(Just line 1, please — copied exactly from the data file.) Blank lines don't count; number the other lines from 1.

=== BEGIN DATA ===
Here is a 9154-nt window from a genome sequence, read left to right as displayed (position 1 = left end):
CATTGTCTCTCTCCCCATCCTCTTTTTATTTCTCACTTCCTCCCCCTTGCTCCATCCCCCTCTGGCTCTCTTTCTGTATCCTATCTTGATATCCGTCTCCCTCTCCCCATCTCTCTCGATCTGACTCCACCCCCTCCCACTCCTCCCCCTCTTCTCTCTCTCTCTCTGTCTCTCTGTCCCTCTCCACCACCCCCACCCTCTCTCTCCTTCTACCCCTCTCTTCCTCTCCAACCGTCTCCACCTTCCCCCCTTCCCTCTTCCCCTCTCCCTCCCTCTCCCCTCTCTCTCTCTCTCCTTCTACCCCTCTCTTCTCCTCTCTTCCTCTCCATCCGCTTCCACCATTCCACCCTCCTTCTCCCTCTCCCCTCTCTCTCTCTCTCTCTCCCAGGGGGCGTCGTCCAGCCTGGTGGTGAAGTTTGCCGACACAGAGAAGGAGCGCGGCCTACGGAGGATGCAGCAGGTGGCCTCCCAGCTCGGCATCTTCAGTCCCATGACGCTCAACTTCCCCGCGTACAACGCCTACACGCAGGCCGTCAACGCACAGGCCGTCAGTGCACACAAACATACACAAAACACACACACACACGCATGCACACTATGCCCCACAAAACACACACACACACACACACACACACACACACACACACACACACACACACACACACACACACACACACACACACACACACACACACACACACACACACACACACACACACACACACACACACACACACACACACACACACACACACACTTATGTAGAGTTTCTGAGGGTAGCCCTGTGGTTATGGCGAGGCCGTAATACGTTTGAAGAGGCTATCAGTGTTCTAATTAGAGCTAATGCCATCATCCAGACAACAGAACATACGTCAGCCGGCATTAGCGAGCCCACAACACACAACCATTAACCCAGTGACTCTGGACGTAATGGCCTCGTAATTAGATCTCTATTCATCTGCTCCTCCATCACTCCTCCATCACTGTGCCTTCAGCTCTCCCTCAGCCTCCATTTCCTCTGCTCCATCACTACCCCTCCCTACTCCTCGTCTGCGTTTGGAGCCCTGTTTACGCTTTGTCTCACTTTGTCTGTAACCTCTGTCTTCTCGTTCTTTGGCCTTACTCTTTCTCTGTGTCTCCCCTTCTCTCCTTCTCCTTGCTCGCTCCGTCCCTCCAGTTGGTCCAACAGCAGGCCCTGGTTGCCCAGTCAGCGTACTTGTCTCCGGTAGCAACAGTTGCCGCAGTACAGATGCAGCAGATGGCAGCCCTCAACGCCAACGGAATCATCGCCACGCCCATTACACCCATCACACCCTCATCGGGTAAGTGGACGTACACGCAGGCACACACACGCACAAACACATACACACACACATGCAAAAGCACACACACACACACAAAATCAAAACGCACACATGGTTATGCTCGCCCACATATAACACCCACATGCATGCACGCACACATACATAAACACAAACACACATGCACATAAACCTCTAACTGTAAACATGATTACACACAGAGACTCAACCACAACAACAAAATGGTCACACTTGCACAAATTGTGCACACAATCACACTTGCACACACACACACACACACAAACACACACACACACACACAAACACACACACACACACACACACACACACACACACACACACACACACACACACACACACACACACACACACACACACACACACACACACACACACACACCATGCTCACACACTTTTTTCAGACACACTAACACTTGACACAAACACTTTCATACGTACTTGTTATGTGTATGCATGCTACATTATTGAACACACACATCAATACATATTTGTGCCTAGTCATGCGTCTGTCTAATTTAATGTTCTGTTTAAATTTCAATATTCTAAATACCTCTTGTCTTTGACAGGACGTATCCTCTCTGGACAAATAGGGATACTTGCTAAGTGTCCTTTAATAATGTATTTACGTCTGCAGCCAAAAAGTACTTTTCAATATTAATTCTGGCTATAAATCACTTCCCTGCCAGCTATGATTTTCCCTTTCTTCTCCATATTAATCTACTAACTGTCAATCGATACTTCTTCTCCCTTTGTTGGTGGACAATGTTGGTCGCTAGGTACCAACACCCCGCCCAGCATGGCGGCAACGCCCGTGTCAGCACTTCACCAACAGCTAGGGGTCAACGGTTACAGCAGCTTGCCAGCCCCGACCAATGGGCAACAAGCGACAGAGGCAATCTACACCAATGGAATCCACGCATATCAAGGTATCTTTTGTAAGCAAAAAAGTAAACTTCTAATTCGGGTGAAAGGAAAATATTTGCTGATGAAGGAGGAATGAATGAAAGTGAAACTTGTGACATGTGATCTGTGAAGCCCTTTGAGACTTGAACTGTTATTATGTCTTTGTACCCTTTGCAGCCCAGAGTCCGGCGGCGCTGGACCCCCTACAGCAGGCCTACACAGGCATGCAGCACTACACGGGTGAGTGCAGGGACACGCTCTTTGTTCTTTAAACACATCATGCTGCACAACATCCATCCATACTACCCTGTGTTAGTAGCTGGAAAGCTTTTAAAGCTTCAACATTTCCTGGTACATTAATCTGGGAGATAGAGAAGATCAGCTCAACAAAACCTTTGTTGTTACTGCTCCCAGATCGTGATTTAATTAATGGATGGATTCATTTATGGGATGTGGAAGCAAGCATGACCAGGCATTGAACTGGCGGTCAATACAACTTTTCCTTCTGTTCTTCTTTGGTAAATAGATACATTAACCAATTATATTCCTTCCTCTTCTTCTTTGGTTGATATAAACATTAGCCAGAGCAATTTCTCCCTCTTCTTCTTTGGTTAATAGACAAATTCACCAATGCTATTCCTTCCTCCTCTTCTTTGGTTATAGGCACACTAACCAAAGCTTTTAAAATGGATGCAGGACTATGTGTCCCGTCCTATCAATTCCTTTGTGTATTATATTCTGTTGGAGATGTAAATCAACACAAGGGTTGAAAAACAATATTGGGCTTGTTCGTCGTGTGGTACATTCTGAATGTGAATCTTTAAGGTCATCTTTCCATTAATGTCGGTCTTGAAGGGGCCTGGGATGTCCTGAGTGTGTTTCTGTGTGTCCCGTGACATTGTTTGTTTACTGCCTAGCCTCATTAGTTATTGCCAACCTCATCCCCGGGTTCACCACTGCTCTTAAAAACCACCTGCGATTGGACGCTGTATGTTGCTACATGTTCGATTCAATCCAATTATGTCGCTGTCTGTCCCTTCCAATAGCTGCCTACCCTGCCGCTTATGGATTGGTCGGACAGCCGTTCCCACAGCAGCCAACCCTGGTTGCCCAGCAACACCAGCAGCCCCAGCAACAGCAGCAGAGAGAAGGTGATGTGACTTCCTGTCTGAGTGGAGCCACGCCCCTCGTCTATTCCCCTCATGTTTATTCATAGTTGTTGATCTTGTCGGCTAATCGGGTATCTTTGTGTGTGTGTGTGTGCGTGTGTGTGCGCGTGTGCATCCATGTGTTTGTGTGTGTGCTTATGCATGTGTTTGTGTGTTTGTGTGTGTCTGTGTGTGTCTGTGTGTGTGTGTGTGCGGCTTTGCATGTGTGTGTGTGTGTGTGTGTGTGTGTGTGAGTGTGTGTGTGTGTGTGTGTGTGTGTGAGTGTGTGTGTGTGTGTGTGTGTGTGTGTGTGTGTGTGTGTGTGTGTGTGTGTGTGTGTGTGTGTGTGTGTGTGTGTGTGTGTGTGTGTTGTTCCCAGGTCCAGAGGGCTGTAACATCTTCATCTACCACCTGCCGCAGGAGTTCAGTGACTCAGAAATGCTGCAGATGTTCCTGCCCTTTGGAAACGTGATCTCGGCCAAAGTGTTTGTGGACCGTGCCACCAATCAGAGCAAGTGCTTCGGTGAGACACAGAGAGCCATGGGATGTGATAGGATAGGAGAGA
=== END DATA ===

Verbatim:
Here is a 9154-nt window from a genome sequence, read left to right as displayed (position 1 = left end):